Call it beginner's luck or call it doing my homework, but right from the get-go I was a winner.
45 bucks right out of the gate. Blessed with a fervent imagination, I saw myself as some budding Ace Rothstein. If I played this right I could up my ante, start bringing home some serious cash, and pay the girl's college tuition based solely on the performances of Andy Dalton, Eli Manning and Da'brickashaw what's-his-face.
But that's not the way it went.
Week after miserable week I found myself a point shy, a half a point shy and in one case, two tenths of a point shy of being in the green.
Now, I'm convinced I'll never recoup my losses.
Unless there's stunning performance turned in by Ha Ha Clinton Dix.
Tuesday, October 11, 2016
Heard while watching football last Sunday...
"Only those who dare can drive the world forward. The all new Cadillac CTS."
Holy horse shit on dry white toast!!!
Drive the world forward?
Have we become this divorced from reality?
What a load of psycho-babble, brain-bashing, marketing malarkey.
Do the genii at Cadillac, or for that matter so many other automakers, truly believe the words that are coming out of their mouths? As well as their very intensive rigorous fact finding focus groups, which are apparently attended by the next generation of Edisons, Einsteins, and Galileos?
I don't know about you but I'm so god-damned tired of hearing about people who dare.
People who are driven.
People who are refreshing the world with their enlightened choice of brown fizzy sugar water.
Granted, I didn't see the 398-page "People Who Dare" Powerpoint presentation, so I'm not privy to all the big data deep dives and the demographic hair splitting, but I'm going to go out on a limb and state, unequivocally, that people don't buy a Cadillac because it aligns with their altruistic nature or their desire to leave the planet in better shape than they found it or their seemingly perpetual need to drive the world forward -- whatever the fuck that means.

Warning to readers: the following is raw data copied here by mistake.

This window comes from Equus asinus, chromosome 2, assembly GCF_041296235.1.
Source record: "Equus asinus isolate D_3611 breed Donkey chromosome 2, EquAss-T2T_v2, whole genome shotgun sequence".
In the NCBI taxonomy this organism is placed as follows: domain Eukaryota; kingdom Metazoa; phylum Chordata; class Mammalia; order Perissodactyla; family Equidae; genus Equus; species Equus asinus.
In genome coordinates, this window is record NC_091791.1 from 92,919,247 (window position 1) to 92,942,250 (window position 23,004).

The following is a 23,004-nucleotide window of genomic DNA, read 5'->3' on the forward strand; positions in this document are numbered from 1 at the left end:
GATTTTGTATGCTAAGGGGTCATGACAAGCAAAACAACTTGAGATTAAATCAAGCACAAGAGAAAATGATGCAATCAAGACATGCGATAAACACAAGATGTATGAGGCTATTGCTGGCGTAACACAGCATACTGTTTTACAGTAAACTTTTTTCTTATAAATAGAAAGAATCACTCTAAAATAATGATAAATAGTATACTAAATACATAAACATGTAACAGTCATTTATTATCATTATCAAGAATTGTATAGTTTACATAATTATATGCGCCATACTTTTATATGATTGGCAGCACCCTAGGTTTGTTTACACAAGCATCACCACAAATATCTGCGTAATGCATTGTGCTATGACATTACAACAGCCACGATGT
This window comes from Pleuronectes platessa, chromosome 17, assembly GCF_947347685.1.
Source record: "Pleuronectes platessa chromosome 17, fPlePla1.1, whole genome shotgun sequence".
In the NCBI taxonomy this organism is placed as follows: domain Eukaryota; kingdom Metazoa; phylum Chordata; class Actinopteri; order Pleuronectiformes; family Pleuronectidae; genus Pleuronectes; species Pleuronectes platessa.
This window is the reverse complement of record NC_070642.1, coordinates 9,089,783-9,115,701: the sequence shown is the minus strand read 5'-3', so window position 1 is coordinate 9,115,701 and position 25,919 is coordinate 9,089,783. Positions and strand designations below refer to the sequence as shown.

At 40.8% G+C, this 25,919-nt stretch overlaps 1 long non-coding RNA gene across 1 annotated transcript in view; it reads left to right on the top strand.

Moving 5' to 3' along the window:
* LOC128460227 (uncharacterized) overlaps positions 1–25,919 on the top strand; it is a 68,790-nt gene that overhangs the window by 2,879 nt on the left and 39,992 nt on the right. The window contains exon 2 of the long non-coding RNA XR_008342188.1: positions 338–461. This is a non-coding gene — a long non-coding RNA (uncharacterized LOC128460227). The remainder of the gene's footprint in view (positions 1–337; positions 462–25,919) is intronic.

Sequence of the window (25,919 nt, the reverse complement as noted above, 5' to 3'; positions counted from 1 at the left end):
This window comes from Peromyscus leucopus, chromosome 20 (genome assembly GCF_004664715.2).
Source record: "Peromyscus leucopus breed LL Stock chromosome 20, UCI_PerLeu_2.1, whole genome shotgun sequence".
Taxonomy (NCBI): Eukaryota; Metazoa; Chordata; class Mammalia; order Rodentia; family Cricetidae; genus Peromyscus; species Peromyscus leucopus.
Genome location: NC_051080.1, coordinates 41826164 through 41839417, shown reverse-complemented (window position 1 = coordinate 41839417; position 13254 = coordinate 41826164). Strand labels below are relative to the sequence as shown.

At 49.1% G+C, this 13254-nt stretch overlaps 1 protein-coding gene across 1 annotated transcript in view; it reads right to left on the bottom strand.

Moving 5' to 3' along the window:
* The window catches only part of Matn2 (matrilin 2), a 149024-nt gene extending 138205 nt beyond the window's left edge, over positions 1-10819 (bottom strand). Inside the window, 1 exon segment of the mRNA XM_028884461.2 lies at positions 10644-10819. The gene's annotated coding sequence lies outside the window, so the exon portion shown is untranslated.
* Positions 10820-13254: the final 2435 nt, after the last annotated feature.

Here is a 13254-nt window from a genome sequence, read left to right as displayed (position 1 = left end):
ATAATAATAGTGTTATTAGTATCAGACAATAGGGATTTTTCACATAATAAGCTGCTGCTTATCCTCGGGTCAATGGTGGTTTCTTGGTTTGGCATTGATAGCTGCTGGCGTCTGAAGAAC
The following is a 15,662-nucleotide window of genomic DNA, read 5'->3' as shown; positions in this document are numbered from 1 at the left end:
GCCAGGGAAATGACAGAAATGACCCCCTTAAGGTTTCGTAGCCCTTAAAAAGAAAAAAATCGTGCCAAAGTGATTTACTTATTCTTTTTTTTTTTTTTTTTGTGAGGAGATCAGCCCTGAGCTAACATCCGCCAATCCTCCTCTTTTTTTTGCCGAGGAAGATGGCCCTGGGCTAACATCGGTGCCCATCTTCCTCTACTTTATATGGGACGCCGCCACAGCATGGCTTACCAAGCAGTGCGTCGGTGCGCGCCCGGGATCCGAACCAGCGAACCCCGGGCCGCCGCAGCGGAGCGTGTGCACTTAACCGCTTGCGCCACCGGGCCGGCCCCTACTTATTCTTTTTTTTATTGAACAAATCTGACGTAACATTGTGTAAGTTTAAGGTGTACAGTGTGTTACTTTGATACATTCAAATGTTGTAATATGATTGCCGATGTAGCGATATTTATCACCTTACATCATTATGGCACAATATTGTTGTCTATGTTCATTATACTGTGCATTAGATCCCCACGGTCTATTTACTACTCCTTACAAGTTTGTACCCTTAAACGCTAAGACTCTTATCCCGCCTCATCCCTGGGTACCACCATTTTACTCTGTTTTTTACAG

They buy a Cadillac to rub their noses in their neighbor's face, the obnoxious neighbors with the barking pit bulls and the yard full of crab grass.
They buy a Cadillac for the massive 973 horsepower, V-8 engine and the hope that one day America will have its own autobahn.
They buy a Cadillac because they like the boaty feel of yacht but are landlocked in Kentucky.
They buy a Cadillac because it harkens back to an earlier time, when you had to own a schmatta factory or captain one branch of the Gambino family to drive a Coupe de Ville.
They buy a Cadillac because there's a lot of shit going on this world. Shit they can't control. Or understand. Or dare to change. But they can work hard. And they can save money. And they can make their driveway the envy of all the other poor saps on the block who are also not out to alter the course of humankind.
You want daring? How about we dare to ignore so much of this useless planning bullcockery and inject some human insight into what we do. You may not like this, but at least their are some nuggets of truth in this...
Monday, October 10, 2016
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Thursday, October 6, 2016